1950s · Sewing · Vintage

Straight Love Affair

TNT Chart

So a few week ago, the graph above popped into my Instagram feed. The Sewcialists had put out a call for TNT patterns, which at first perplexed this Gen-Xer who uses words in their entirety (what the fuck young people, words are beautiful, use ALL the letters!).  But then I realised it meant Tried and True.  The above graph listed all the patterns that had been tagged.  I was pleased to see Colette patterns listed – their Anise jacket is the ONLY trans-season jacket a girl needs in her wardrobe and it’s a complete joy to make – my fourth jacket is swinging on a door knob in the apartment waiting patiently to be finished. And then I realised.  There were no Gertie patterns in the graph.  At first I thought my glasses must be dirty, so I gave them a good spit and polish. I squinted hard Lovelies, I checked every line of text – but Gertie was no where to be found. I left a comment, and got on with sewing my millionth Gertie dress (gold lame!).  But it bothered me, that Gertie had been left out.  It got under my skin.  And so I did what any sane woman would do.  I stood in front of my wardrobe and asked all the Gertie dresses, skirts and blouses hanging in line, what I should do.  Do you know what they all said, together in one gorgeous handmade voice? “Blog about me!” I tell you Lovelies, some of my dresses are so conceited and in need of attention, it’s a wonder they don’t have their own social media page!  But they were right, the only way to rectify this gross injustice of the sewing world was to blog about it in this tiny, slightly camp corner of the world. So Dearests, if you have an aversion to Gertie frocks, skirts and blouses, you may want to turn away now.  You may also need the assistance of a medical practitioner, because what women in her right mind doesn’t worship at the altar of Gretchen Hirsch??

The first Tried and True pattern is Gertie’s full circle skirt. Gertie writes about how to draft a circle skirt pattern on pages 102-103 of her first book ‘Gertie’s New Book for Better Sewing’. If you love a circle skirt and haven’t already drafted your own pattern, I implore you to try it immediately!

The first Gertie circle skirt I made was in black taffeta, with a braid detail.  I was inspired by those gorgeous taffeta skirts from the 50s. The braid was a complete nightmare to machine sew, due to the placement of the swirls – trying to sew loops on over 3 metres of taffeta just about killed me.  But I persisted and wore this gorgeous skirt to one of Sufjan’s Vivid Shows in 2015.  It was Sufjan who made me realise that a girl MUST have in seam pockets in her skirt, if only to place clean tissues, because anyone who had the unmitigated JOY of seeing the Carrie and Lowell tour will know there were Weeping Hipsters at every turn.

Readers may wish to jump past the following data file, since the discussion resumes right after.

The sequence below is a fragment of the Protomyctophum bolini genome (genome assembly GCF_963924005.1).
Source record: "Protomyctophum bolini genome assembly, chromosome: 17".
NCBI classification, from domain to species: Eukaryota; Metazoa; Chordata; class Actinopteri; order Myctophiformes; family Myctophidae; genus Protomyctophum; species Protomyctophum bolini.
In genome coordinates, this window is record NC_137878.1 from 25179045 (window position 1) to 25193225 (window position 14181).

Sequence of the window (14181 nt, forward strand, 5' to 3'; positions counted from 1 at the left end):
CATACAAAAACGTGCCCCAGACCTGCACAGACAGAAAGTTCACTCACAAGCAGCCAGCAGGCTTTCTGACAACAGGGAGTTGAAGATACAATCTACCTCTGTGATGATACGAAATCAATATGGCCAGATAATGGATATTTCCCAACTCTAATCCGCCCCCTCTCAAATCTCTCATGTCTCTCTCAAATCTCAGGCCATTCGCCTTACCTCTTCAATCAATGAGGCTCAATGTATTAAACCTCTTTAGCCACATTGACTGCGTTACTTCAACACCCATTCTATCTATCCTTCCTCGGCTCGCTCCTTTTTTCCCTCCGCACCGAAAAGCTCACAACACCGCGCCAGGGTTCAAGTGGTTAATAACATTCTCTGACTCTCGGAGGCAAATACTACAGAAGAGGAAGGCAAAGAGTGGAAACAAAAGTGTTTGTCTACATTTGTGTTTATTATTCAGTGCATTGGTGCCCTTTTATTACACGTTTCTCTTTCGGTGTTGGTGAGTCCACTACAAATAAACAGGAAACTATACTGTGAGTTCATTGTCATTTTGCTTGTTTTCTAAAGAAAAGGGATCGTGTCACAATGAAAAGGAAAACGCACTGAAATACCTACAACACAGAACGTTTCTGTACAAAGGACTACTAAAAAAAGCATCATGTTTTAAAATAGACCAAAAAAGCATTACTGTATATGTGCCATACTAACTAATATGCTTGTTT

The second full circle skirt was made for last Winter, in a gorgeous weight grey flannel wool, purchased from Fabric Heaven. I didn’t have enough, so had to splice the ends but look at those corners Lovelies, you would think I was raised by a Virgo such is their perfection. The Lovely Miss Imelda wears her below with my favourite pink cashmere cardigan, and some faux pearls.

From Grey the only place a girl can go is Tartan, or as my darling American cousins call it, Plaid.  Such an insipid word, plaid. Anyway, red tartan is the only tartan to sew – I’m not sure whose family tartan this is, but it might well belong to the House of Alison such is my devotion to it.  It was sewn with in seam pockets, and is such a delight to wear – I almost expect Kyle MacLachlan to come along and invite me to the Highland Fling!

I really can’t tell you how much a House of Alison tartan full circle skirt can lift a Girl’s spirit on a rainy winter day.  Again, if you don’t already have one of these in your wardrobe… (I also believe this tartan would look fabulous in a Gertie pencil skirt, worn with black loafers, but as Weejuns aren’t posted to Australia, and therefore are not in my wardrobe, I can’t show you the picture. Grmpft!!)

So from tartan I  went to plain black in a summer weight fabric, also purchased from Fabric Heaven. I bought the fabric initially for cigarette pants, but as I have about 7 metres on the roll, had enough for a circle skirt. It’s a heavy weight cotton with stretch, so it hangs at a lovely stiff angle.  It picks up every bit of dust and cat hair, but I adore this skirt, and being a basic black can be dressed up or down, as worn by the lovely Miss Imelda below.

While Miss Imelda has accessorised with Kirbee Lawler’s Moon Bee, this outfit could also be accessorised with a walk around Rome with Gregory Peck on your arm.

Miss Imelda show how you can dress a black skirt up with a Gertie blouse.

From black I went floral again, as Miss Imelda demonstrates below.  I’ve blogged about these skirts before, so won’t bore you with the detail.  Suffice to say the polka dot floral on the left is quite the show off, and reminds me very much of a man I went to a wedding with once.

To date I have six  full circle skirts hanging in my wardrobe.  I also have four or five cut out ready to be made and sashayed about it.  Because I tell you the secret about these skirts my friends. Whether you wear them with a full petticoat underneath, whether you style them as if you just stepped out of a black and white film circa 1952, these skirts will make you feel a fabulousness you have never felt before.  Never. They are also incredibly addictive to cut out, and I promise you, once you have cut and made your first one, once you’ve heard the swish of fabric as you walk about ducking and weaving from all the admiring glances, you will not stop at one.

Now that makes it a Tried and Tested pattern in my books, Lovelies. Tried, tested and true.




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